==> Teaching Social Skills and Emotion Management to Children and Teens with Asperger's and High-Functioning Autism

==> Parenting Children and Teens with High-Functioning Autism: Comprehensive Handbook

==> Unraveling The Mystery Behind Asperger's and High-Functioning Autism: Audio Book

==> Parenting System that Reduces Problematic Behavior in Children with Asperger's and High-Functioning Autism

Part 8: Teaching Strategies for Students with Asperger’s and High-Functioning Autism – Restricted Range of Interests

Kids with Asperger’s (AS) and High-Functioning Autism (HFA) have eccentric preoccupations or odd, intense fixations (e.g., obsessively collecting unusual things). They tend to: ask repetitive questions about interests; follow own inclinations regardless of external demands; have trouble letting go of ideas; relentlessly "lecture" on areas of interest; and, sometimes refuse to learn about anything outside their limited field of interest.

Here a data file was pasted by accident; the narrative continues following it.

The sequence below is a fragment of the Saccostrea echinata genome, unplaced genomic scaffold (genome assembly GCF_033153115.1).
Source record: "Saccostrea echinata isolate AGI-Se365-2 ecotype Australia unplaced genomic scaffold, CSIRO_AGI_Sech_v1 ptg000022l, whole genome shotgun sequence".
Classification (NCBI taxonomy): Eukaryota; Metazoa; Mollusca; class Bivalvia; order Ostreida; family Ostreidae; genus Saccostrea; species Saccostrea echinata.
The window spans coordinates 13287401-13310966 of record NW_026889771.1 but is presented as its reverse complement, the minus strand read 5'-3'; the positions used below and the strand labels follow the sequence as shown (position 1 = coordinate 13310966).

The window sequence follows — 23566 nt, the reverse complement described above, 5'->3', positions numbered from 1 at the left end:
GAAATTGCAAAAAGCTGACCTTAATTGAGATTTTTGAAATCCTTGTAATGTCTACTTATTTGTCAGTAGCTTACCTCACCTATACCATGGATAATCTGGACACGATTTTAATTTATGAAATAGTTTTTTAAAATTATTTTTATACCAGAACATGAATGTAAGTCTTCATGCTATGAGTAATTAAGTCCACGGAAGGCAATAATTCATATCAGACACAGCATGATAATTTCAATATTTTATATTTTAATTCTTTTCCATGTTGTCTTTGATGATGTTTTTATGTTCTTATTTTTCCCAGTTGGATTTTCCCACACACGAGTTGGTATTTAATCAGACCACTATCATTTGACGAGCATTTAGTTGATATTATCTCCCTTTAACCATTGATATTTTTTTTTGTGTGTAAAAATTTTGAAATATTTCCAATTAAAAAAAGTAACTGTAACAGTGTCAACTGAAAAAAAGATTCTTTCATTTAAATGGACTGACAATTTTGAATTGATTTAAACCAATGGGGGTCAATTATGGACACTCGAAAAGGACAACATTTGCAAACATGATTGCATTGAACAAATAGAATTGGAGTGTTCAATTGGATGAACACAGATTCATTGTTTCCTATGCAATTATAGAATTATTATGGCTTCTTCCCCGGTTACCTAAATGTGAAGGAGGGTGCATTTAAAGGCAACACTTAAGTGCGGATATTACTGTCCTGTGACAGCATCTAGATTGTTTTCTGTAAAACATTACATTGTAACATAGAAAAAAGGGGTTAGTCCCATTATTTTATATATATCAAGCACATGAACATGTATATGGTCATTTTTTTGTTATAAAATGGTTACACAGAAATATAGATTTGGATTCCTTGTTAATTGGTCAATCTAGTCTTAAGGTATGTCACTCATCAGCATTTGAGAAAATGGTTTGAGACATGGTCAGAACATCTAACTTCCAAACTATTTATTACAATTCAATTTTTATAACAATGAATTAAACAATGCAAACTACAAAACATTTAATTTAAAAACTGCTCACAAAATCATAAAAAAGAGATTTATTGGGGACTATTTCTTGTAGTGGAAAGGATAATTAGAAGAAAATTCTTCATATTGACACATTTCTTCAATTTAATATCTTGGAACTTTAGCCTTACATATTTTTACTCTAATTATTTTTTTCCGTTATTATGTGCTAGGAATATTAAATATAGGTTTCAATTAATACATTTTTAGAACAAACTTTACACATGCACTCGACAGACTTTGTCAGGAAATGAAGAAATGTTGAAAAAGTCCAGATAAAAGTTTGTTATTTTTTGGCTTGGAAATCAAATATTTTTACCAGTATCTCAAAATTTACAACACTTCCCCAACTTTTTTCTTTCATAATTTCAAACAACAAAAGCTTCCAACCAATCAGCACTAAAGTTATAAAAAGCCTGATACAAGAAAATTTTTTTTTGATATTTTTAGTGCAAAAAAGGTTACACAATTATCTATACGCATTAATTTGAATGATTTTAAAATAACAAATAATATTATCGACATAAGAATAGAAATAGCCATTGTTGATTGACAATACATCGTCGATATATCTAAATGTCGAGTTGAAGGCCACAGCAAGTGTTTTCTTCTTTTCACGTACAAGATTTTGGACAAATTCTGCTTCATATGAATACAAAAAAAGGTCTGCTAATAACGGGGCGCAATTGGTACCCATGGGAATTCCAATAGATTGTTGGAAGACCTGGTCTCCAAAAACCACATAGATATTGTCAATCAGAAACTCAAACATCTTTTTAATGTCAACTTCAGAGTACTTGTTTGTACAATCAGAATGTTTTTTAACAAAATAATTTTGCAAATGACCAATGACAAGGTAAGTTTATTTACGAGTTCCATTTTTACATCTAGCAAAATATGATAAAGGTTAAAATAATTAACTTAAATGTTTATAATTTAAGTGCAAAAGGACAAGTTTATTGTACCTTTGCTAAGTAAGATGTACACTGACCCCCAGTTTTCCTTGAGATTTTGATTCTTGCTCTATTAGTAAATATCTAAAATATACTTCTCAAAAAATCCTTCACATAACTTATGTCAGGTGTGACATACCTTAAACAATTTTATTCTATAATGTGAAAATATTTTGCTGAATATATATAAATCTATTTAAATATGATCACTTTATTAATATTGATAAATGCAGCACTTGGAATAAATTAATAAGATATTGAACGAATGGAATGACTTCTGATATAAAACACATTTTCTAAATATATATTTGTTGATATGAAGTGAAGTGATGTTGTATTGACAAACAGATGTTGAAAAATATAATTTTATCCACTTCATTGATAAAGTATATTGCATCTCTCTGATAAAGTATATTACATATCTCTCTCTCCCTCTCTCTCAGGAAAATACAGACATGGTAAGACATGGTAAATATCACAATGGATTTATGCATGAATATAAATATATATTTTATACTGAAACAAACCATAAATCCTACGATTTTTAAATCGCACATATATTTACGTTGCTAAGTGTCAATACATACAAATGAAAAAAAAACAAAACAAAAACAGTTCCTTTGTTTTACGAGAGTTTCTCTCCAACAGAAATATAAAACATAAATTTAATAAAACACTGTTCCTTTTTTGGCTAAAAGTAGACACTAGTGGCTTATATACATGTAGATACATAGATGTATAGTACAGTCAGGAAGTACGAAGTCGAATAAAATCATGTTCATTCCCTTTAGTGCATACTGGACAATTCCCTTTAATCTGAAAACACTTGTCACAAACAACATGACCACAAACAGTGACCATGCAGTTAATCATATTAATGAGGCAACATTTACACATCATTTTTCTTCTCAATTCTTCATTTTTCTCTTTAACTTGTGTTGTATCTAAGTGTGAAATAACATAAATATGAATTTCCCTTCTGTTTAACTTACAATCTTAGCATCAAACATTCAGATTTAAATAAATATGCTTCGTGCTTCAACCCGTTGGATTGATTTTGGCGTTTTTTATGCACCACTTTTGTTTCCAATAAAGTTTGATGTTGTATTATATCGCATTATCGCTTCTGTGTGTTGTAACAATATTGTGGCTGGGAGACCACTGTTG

Programming Suggestions for Teachers:

1. Use the AS or HFA youngster's fixation as a way to broaden his repertoire of interests. For example, during a lesson on rain forests, the student who is obsessed with animals can be led to not only study rain forest animals, but to also study the forest itself since this is the animals' home. The student can then be motivated to learn about the local people who are forced to chop down the animals' forest habitat in order to survive.

2. Use of positive reinforcement selectively directed to shape a desired behavior is a crucial strategy for helping the youngster with AS or HFA. These “special needs” kids respond well to compliments (e.g., in the case of a relentless question-asker, the teacher can consistently praise the child as soon as she pauses – and congratulate her for allowing others to speak). These kids should also be praised for simple, expected social behavior that is taken for granted in “typical” kids.